"Paranoia, the destroyer"
-- The Kinks
Crap. Crap. Crap.
I get home from a day out to find an urgent message on my machine - a request to speak with a name that sort of sounds like mine but clearly isn't, her first name, a non-toll-free phone number, and an emphasis on the importance of a call back.
Now, 95% of the time my phone rings, it's a telemarketer. I stopped answering my phone years ago. My message used to give explicit instructions for removal from phone lists, no telemarketing, and such; and telemarketing companies used to not leave messages. Of course, a lot of that has changed, so I'm used to coming home to all sorts of pitches and gimmicks to get me to call someone.
This woman definitely sounded upset, if not a little panicked. But why not a last name? Why not a hint as to what is so important?
This certainly smells like a scam. But her voice... and a non-toll-free number? And every telemarketer from here to Paraguay knows my name. A web search is in order.
Reverse lookup, of course. And, of course, it can't be found. Well, no surprise there. I've never been able to find something through reverse lookup. But I can at least find out where the area code maps to.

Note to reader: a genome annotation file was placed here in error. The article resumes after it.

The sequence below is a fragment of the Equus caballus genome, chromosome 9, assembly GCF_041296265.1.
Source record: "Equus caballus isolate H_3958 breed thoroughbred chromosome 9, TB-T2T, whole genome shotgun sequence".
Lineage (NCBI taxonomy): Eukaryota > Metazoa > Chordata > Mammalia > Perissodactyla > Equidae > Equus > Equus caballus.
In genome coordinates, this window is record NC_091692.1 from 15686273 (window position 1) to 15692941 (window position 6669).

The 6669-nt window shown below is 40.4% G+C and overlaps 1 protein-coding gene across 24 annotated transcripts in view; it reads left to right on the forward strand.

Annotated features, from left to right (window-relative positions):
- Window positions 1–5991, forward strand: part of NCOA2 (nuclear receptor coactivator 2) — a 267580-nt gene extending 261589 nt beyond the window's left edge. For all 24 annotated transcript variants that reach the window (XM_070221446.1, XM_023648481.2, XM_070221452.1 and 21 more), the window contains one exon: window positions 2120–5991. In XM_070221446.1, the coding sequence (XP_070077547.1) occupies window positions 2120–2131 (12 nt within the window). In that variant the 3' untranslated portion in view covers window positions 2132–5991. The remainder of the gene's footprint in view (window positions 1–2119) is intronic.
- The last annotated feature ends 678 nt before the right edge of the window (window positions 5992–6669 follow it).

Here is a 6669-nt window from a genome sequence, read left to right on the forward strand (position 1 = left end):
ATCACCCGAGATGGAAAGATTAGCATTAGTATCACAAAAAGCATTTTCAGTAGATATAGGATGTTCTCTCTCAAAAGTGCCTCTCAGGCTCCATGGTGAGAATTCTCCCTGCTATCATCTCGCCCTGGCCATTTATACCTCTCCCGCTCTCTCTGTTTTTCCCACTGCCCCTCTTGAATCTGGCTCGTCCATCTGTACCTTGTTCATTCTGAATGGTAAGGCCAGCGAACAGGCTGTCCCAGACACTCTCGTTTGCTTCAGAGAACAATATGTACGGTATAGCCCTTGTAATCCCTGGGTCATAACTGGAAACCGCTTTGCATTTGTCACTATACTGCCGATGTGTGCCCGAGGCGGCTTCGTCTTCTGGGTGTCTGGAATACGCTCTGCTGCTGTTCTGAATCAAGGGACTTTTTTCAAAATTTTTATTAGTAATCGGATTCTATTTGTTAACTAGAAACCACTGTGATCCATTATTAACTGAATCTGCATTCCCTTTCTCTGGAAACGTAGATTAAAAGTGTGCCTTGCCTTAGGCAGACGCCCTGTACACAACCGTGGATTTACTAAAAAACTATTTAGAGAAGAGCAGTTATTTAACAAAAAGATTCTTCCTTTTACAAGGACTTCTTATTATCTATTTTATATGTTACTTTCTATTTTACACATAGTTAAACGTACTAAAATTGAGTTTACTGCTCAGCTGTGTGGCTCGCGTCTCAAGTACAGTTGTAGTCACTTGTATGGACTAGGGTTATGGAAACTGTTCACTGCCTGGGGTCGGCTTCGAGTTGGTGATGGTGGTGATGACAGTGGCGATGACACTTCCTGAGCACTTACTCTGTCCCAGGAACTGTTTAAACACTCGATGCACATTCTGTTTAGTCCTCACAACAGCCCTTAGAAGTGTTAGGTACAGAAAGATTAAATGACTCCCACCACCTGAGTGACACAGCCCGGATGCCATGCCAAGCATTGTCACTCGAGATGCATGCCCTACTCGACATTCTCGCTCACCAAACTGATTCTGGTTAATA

San Angelo, Texas.
Oh, shit. There are people in San Angelo who would have a legitimate need to contact me. But one of San Angelos's largest employers does telemarketing.
Now what do I do?
Well, I keep plugging the phone number into every reverse lookup service I can find. I plug in the number mod 10, 100, and 1000, to see if perhaps this was a private number hanging off a corporate block. No joy.
On the one hand, that's good. If it were a hospital or something, I would have expected a hit. Of course, I would have expected that on the message as well.
Now I'm getting pissed. Pissed at society, when I can't even discern whether or not a personal emergency is occuring because of today's telemarketing tactics. Pissed at this person, if she is a telemarketer, for stooping to such tactics.
I'm scared and furious. The easiest thing would be to call the number (I've got free minutes to use), collect as much information on who's at the other end, and file a neverending stream of complaints against them. But I've been sufficiently scared by enough reports of people doing that and still being tricked into thousands of dollars worth of scams. Perhaps they're collecting phone numbers of everyone who calls back. I don't know. Paranoia will destroy ya.
Besides, if it's that important, she'll call back, right?
Googling for the phone number outright produced nothing. The phone call was made ten hours ago, so if it is marketing, she's probably off shift. I'll call. Chances are, I'll get some sort of indication of who I'm talking to long before a person actually picks up, anyway.
Voice mail. Personal voice mail, most likely for a business, as she gives her full name. No other information given. I hang up.
Back to Google. Who is this person? What, if anything, has happened? Still no results. Oh, well. That rarely works, either.
Crap. Crap. Crap.
[Edited to fix lyrics.]